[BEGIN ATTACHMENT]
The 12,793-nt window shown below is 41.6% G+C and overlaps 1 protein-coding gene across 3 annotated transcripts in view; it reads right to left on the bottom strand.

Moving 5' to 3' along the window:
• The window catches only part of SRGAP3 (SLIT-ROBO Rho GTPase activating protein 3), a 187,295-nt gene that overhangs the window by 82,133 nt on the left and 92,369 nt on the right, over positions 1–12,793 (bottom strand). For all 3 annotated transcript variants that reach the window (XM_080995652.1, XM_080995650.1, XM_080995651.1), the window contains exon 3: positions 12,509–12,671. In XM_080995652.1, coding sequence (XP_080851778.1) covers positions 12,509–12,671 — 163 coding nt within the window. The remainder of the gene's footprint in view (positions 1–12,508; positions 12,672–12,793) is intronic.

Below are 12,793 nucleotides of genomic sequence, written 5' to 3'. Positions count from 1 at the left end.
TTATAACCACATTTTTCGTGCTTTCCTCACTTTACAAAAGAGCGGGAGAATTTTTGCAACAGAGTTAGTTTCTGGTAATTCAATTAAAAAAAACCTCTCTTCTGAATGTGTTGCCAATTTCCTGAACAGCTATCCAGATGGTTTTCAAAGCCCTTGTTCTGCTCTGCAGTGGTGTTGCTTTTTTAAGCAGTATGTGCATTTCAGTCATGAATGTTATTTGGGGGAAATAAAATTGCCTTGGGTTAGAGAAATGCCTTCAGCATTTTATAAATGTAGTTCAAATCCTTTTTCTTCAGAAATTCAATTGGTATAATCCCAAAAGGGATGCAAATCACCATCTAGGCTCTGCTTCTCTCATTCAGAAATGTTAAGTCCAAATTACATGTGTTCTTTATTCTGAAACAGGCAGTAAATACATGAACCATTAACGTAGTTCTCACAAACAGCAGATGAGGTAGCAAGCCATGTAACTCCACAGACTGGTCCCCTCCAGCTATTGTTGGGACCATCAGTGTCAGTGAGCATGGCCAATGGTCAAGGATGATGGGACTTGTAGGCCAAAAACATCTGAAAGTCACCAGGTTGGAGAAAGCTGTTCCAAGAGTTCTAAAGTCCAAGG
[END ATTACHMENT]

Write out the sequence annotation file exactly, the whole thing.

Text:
The 12,793-nt window shown below is 41.6% G+C and overlaps 1 protein-coding gene across 3 annotated transcripts in view; it reads right to left on the bottom strand.

Moving 5' to 3' along the window:
• The window catches only part of SRGAP3 (SLIT-ROBO Rho GTPase activating protein 3), a 187,295-nt gene that overhangs the window by 82,133 nt on the left and 92,369 nt on the right, over positions 1–12,793 (bottom strand). For all 3 annotated transcript variants that reach the window (XM_080995652.1, XM_080995650.1, XM_080995651.1), the window contains exon 3: positions 12,509–12,671. In XM_080995652.1, coding sequence (XP_080851778.1) covers positions 12,509–12,671 — 163 coding nt within the window. The remainder of the gene's footprint in view (positions 1–12,508; positions 12,672–12,793) is intronic.

Below are 12,793 nucleotides of genomic sequence, written 5' to 3'. Positions count from 1 at the left end.
TTATAACCACATTTTTCGTGCTTTCCTCACTTTACAAAAGAGCGGGAGAATTTTTGCAACAGAGTTAGTTTCTGGTAATTCAATTAAAAAAAACCTCTCTTCTGAATGTGTTGCCAATTTCCTGAACAGCTATCCAGATGGTTTTCAAAGCCCTTGTTCTGCTCTGCAGTGGTGTTGCTTTTTTAAGCAGTATGTGCATTTCAGTCATGAATGTTATTTGGGGGAAATAAAATTGCCTTGGGTTAGAGAAATGCCTTCAGCATTTTATAAATGTAGTTCAAATCCTTTTTCTTCAGAAATTCAATTGGTATAATCCCAAAAGGGATGCAAATCACCATCTAGGCTCTGCTTCTCTCATTCAGAAATGTTAAGTCCAAATTACATGTGTTCTTTATTCTGAAACAGGCAGTAAATACATGAACCATTAACGTAGTTCTCACAAACAGCAGATGAGGTAGCAAGCCATGTAACTCCACAGACTGGTCCCCTCCAGCTATTGTTGGGACCATCAGTGTCAGTGAGCATGGCCAATGGTCAAGGATGATGGGACTTGTAGGCCAAAAACATCTGAAAGTCACCAGGTTGGAGAAAGCTGTTCCAAGAGTTCTAAAGTCCAAGG